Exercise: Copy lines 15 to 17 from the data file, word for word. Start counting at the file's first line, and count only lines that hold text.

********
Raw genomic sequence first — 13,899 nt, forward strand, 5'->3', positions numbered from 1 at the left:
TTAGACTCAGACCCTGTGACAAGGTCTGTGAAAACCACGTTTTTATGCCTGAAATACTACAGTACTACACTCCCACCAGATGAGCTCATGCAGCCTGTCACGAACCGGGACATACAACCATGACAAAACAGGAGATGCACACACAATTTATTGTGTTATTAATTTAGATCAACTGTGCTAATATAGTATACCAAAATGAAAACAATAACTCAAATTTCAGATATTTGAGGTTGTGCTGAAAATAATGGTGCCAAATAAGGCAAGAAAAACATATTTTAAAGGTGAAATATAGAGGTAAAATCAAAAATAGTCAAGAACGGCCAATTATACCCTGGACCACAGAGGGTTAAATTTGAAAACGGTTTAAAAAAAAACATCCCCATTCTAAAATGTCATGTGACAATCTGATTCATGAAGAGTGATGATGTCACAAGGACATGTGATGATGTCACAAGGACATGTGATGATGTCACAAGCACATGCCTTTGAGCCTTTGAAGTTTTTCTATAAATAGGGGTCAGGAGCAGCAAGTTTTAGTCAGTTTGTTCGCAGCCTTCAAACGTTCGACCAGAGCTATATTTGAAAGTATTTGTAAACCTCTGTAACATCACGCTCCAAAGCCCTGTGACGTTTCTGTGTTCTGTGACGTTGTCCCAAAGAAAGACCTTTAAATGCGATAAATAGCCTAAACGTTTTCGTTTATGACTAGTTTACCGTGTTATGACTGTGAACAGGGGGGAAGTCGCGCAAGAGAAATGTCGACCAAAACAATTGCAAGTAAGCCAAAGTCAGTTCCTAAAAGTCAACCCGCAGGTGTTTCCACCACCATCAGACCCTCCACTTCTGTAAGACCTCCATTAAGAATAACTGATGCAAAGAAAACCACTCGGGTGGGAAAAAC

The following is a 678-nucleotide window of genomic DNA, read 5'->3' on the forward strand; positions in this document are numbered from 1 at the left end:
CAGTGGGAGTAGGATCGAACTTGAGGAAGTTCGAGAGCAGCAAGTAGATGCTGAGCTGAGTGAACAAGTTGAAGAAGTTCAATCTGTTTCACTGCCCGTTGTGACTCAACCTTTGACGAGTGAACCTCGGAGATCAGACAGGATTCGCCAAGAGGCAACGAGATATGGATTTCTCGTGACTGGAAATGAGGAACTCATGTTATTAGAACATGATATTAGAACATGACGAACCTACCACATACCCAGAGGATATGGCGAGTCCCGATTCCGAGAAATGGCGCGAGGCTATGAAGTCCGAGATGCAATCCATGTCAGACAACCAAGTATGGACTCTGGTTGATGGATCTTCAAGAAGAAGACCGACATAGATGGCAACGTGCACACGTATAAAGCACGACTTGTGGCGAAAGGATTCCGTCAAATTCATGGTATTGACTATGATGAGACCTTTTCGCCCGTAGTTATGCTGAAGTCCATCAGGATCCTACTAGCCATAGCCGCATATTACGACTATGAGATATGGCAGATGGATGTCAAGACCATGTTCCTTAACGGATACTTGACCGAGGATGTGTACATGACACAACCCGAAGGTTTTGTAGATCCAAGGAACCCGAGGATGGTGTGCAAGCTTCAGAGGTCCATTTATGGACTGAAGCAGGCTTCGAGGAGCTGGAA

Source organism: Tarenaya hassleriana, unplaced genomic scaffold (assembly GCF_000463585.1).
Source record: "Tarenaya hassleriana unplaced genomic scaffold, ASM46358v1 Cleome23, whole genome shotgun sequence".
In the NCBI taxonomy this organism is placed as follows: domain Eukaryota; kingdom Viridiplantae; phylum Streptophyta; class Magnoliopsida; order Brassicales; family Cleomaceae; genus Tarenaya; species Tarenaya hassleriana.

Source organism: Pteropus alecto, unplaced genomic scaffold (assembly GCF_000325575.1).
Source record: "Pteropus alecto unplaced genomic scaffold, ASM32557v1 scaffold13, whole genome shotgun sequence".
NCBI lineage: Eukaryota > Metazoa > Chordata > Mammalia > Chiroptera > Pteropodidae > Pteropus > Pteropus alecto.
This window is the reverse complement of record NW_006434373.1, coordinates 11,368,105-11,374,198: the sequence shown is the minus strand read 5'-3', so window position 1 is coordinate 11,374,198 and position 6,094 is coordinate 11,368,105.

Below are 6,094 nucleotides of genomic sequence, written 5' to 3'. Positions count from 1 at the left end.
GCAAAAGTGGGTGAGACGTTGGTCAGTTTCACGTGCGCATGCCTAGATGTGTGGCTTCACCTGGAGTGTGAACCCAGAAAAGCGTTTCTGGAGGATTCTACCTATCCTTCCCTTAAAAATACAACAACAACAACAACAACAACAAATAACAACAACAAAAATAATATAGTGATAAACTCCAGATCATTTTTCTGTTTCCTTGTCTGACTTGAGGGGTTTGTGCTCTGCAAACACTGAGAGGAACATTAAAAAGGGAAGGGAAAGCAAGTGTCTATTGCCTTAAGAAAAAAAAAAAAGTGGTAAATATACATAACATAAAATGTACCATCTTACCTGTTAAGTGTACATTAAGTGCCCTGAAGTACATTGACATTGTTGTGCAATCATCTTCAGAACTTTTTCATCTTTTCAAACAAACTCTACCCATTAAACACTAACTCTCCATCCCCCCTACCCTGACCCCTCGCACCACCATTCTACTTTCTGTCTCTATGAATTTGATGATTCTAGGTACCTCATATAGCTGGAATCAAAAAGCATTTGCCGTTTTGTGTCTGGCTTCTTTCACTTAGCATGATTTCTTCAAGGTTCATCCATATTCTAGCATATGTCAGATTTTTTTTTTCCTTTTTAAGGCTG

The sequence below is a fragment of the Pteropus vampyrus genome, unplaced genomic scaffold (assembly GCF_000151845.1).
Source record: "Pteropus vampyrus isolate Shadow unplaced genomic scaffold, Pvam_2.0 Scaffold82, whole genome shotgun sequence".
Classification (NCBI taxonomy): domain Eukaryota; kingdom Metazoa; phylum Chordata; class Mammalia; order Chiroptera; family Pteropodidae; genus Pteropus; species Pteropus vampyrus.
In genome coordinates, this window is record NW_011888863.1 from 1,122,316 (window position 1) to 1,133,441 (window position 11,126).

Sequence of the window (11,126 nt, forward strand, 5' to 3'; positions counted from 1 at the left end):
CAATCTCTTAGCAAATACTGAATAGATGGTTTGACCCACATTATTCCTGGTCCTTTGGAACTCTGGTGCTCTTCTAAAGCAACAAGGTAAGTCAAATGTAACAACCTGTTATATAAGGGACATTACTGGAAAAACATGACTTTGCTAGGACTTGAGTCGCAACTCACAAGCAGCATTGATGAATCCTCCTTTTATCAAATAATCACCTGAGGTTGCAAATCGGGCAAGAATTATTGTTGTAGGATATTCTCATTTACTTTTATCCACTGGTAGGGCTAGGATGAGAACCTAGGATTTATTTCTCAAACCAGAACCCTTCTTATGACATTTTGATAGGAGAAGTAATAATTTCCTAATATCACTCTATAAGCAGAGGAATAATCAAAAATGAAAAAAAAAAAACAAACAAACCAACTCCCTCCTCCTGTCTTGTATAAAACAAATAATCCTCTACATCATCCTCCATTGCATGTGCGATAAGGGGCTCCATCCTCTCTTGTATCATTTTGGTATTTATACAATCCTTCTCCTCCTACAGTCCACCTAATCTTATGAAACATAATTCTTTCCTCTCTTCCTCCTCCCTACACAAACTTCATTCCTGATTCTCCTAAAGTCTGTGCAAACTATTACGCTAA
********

Source record: "Pteropus vampyrus isolate Shadow unplaced genomic scaffold, Pvam_2.0 Scaffold82, whole genome shotgun sequence".
Classification (NCBI taxonomy): domain Eukaryota; kingdom Metazoa; phylum Chordata; class Mammalia; order Chiroptera; family Pteropodidae; genus Pteropus; species Pteropus vampyrus.
In genome coordinates, this window is record NW_011888863.1 from 1,122,316 (window position 1) to 1,133,441 (window position 11,126).